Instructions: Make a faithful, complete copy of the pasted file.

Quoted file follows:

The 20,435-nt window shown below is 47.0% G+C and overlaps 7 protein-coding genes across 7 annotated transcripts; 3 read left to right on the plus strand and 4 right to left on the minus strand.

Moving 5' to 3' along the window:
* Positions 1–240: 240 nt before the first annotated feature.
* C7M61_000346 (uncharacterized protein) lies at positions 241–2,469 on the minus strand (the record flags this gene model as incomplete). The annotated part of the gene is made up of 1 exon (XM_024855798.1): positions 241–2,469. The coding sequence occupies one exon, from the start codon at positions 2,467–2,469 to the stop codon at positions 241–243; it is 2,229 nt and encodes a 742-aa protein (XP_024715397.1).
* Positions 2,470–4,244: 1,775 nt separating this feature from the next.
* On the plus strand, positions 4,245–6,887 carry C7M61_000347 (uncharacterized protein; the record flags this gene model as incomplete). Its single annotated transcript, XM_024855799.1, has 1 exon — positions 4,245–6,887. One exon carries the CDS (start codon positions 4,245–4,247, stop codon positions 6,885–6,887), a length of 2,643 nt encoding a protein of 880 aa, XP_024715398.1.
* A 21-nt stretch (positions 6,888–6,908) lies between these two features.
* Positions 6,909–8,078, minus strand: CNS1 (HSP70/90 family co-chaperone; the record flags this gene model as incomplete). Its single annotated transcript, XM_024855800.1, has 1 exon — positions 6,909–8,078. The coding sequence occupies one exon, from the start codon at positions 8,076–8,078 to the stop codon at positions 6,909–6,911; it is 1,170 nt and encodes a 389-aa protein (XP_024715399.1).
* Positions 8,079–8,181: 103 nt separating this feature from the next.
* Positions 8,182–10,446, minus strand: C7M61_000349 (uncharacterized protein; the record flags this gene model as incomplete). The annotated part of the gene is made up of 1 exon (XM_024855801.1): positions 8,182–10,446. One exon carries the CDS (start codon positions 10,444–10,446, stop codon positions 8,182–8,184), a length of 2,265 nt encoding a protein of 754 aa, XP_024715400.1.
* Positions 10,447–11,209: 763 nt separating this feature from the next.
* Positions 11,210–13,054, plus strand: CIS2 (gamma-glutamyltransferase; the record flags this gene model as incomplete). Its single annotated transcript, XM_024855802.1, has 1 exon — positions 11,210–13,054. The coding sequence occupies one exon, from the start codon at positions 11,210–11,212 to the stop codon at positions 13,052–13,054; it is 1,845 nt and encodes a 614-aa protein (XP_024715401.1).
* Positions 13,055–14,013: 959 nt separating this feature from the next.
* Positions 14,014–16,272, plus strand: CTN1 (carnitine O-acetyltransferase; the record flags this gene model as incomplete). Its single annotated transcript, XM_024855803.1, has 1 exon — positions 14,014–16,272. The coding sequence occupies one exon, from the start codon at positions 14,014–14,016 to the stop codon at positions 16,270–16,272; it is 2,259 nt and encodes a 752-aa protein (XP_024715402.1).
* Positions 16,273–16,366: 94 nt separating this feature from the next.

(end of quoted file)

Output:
The 20,435-nt window shown below is 47.0% G+C and overlaps 7 protein-coding genes across 7 annotated transcripts; 3 read left to right on the plus strand and 4 right to left on the minus strand.

Moving 5' to 3' along the window:
* Positions 1–240: 240 nt before the first annotated feature.
* C7M61_000346 (uncharacterized protein) lies at positions 241–2,469 on the minus strand (the record flags this gene model as incomplete). The annotated part of the gene is made up of 1 exon (XM_024855798.1): positions 241–2,469. The coding sequence occupies one exon, from the start codon at positions 2,467–2,469 to the stop codon at positions 241–243; it is 2,229 nt and encodes a 742-aa protein (XP_024715397.1).
* Positions 2,470–4,244: 1,775 nt separating this feature from the next.
* On the plus strand, positions 4,245–6,887 carry C7M61_000347 (uncharacterized protein; the record flags this gene model as incomplete). Its single annotated transcript, XM_024855799.1, has 1 exon — positions 4,245–6,887. One exon carries the CDS (start codon positions 4,245–4,247, stop codon positions 6,885–6,887), a length of 2,643 nt encoding a protein of 880 aa, XP_024715398.1.
* A 21-nt stretch (positions 6,888–6,908) lies between these two features.
* Positions 6,909–8,078, minus strand: CNS1 (HSP70/90 family co-chaperone; the record flags this gene model as incomplete). Its single annotated transcript, XM_024855800.1, has 1 exon — positions 6,909–8,078. The coding sequence occupies one exon, from the start codon at positions 8,076–8,078 to the stop codon at positions 6,909–6,911; it is 1,170 nt and encodes a 389-aa protein (XP_024715399.1).
* Positions 8,079–8,181: 103 nt separating this feature from the next.
* Positions 8,182–10,446, minus strand: C7M61_000349 (uncharacterized protein; the record flags this gene model as incomplete). The annotated part of the gene is made up of 1 exon (XM_024855801.1): positions 8,182–10,446. One exon carries the CDS (start codon positions 10,444–10,446, stop codon positions 8,182–8,184), a length of 2,265 nt encoding a protein of 754 aa, XP_024715400.1.
* Positions 10,447–11,209: 763 nt separating this feature from the next.
* Positions 11,210–13,054, plus strand: CIS2 (gamma-glutamyltransferase; the record flags this gene model as incomplete). Its single annotated transcript, XM_024855802.1, has 1 exon — positions 11,210–13,054. The coding sequence occupies one exon, from the start codon at positions 11,210–11,212 to the stop codon at positions 13,052–13,054; it is 1,845 nt and encodes a 614-aa protein (XP_024715401.1).
* Positions 13,055–14,013: 959 nt separating this feature from the next.
* Positions 14,014–16,272, plus strand: CTN1 (carnitine O-acetyltransferase; the record flags this gene model as incomplete). Its single annotated transcript, XM_024855803.1, has 1 exon — positions 14,014–16,272. The coding sequence occupies one exon, from the start codon at positions 14,014–14,016 to the stop codon at positions 16,270–16,272; it is 2,259 nt and encodes a 752-aa protein (XP_024715402.1).
* Positions 16,273–16,366: 94 nt separating this feature from the next.